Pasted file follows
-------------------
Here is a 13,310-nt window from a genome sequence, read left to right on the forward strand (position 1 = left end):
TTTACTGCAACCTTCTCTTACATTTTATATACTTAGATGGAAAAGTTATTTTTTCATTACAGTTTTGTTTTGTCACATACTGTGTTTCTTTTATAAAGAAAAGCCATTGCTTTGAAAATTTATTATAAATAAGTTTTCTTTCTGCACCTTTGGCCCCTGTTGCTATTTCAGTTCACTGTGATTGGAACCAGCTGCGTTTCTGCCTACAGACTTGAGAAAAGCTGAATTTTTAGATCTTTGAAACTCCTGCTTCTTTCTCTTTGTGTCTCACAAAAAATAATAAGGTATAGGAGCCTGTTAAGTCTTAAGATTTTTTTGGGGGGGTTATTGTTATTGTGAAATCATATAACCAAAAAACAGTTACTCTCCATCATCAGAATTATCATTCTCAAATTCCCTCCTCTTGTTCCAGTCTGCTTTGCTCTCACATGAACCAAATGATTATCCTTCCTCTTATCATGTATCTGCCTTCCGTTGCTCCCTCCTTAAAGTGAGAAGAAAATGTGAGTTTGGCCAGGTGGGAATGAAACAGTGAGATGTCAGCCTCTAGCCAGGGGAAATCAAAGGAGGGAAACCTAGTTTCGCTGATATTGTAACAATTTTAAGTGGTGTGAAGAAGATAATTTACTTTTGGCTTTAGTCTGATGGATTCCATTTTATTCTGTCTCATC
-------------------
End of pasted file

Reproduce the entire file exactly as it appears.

Here is a 13,310-nt window from a genome sequence, read left to right on the forward strand (position 1 = left end):
TTTACTGCAACCTTCTCTTACATTTTATATACTTAGATGGAAAAGTTATTTTTTCATTACAGTTTTGTTTTGTCACATACTGTGTTTCTTTTATAAAGAAAAGCCATTGCTTTGAAAATTTATTATAAATAAGTTTTCTTTCTGCACCTTTGGCCCCTGTTGCTATTTCAGTTCACTGTGATTGGAACCAGCTGCGTTTCTGCCTACAGACTTGAGAAAAGCTGAATTTTTAGATCTTTGAAACTCCTGCTTCTTTCTCTTTGTGTCTCACAAAAAATAATAAGGTATAGGAGCCTGTTAAGTCTTAAGATTTTTTTGGGGGGGTTATTGTTATTGTGAAATCATATAACCAAAAAACAGTTACTCTCCATCATCAGAATTATCATTCTCAAATTCCCTCCTCTTGTTCCAGTCTGCTTTGCTCTCACATGAACCAAATGATTATCCTTCCTCTTATCATGTATCTGCCTTCCGTTGCTCCCTCCTTAAAGTGAGAAGAAAATGTGAGTTTGGCCAGGTGGGAATGAAACAGTGAGATGTCAGCCTCTAGCCAGGGGAAATCAAAGGAGGGAAACCTAGTTTCGCTGATATTGTAACAATTTTAAGTGGTGTGAAGAAGATAATTTACTTTTGGCTTTAGTCTGATGGATTCCATTTTATTCTGTCTCATC